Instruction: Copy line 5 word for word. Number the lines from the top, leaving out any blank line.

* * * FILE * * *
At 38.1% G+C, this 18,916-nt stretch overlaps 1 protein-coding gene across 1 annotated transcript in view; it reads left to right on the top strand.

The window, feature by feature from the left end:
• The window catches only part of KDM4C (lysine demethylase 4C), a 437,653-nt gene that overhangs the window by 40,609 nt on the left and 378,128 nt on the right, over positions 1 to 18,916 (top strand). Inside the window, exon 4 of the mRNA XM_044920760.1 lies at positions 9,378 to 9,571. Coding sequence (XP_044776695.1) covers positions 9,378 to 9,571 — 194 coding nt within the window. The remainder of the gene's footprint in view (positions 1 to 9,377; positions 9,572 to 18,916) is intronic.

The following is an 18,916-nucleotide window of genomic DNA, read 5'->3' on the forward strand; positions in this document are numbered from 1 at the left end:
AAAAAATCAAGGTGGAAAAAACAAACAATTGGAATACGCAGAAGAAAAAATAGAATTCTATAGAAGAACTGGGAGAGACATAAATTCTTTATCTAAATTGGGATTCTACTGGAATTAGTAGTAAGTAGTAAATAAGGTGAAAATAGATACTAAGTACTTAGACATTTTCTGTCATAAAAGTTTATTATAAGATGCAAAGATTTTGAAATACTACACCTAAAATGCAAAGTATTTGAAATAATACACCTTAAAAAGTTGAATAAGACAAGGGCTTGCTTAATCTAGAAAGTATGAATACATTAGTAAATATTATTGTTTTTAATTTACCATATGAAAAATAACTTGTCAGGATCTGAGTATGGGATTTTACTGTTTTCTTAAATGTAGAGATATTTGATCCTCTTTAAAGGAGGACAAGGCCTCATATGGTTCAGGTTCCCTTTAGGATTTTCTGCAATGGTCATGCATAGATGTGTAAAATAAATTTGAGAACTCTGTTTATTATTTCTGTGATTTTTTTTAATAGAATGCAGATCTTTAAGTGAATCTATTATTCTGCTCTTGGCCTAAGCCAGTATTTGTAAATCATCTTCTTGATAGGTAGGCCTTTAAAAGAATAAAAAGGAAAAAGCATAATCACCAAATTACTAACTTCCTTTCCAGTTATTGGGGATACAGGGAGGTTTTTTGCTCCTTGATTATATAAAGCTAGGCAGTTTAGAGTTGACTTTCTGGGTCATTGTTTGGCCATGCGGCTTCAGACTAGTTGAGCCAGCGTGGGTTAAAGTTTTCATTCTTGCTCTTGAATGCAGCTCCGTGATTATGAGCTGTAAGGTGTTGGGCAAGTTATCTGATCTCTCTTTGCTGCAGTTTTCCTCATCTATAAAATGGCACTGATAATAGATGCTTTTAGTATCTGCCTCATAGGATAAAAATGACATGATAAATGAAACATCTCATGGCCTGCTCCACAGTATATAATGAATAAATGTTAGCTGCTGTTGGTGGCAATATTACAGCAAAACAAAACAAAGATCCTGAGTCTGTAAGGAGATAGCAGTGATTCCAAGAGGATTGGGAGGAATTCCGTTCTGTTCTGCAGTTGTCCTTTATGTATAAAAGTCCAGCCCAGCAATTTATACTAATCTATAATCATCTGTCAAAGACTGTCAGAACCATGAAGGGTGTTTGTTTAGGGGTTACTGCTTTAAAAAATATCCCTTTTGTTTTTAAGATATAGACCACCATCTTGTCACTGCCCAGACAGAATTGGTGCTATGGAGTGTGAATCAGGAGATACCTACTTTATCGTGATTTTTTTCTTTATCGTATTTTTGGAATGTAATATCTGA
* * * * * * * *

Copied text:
AAAAAATCAAGGTGGAAAAAACAAACAATTGGAATACGCAGAAGAAAAAATAGAATTCTATAGAAGAACTGGGAGAGACATAAATTCTTTATCTAAATTGGGATTCTACTGGAATTAGTAGTAAGTAGTAAATAAGGTGAAAATAGATACTAAGTACTTAGACATTTTCTGTCATAAAAGTTTATTATAAGATGCAAAGATTTTGAAATACTACACCTAAAATGCAAAGTATTTGAAATAATACACCTTAAAAAGTTGAATAAGACAAGGGCTTGCTTAATCTAGAAAGTATGAATACATTAGTAAATATTATTGTTTTTAATTTACCATATGAAAAATAACTTGTCAGGATCTGAGTATGGGATTTTACTGTTTTCTTAAATGTAGAGATATTTGATCCTCTTTAAAGGAGGACAAGGCCTCATATGGTTCAGGTTCCCTTTAGGATTTTCTGCAATGGTCATGCATAGATGTGTAAAATAAATTTGAGAACTCTGTTTATTATTTCTGTGATTTTTTTTAATAGAATGCAGATCTTTAAGTGAATCTATTATTCTGCTCTTGGCCTAAGCCAGTATTTGTAAATCATCTTCTTGATAGGTAGGCCTTTAAAAGAATAAAAAGGAAAAAGCATAATCACCAAATTACTAACTTCCTTTCCAGTTATTGGGGATACAGGGAGGTTTTTTGCTCCTTGATTATATAAAGCTAGGCAGTTTAGAGTTGACTTTCTGGGTCATTGTTTGGCCATGCGGCTTCAGACTAGTTGAGCCAGCGTGGGTTAAAGTTTTCATTCTTGCTCTTGAATGCAGCTCCGTGATTATGAGCTGTAAGGTGTTGGGCAAGTTATCTGATCTCTCTTTGCTGCAGTTTTCCTCATCTATAAAATGGCACTGATAATAGATGCTTTTAGTATCTGCCTCATAGGATAAAAATGACATGATAAATGAAACATCTCATGGCCTGCTCCACAGTATATAATGAATAAATGTTAGCTGCTGTTGGTGGCAATATTACAGCAAAACAAAACAAAGATCCTGAGTCTGTAAGGAGATAGCAGTGATTCCAAGAGGATTGGGAGGAATTCCGTTCTGTTCTGCAGTTGTCCTTTATGTATAAAAGTCCAGCCCAGCAATTTATACTAATCTATAATCATCTGTCAAAGACTGTCAGAACCATGAAGGGTGTTTGTTTAGGGGTTACTGCTTTAAAAAATATCCCTTTTGTTTTTAAGATATAGACCACCATCTTGTCACTGCCCAGACAGAATTGGTGCTATGGAGTGTGAATCAGGAGATACCTACTTTATCGTGATTTTTTTCTTTATCGTATTTTTGGAATGTAATATCTGA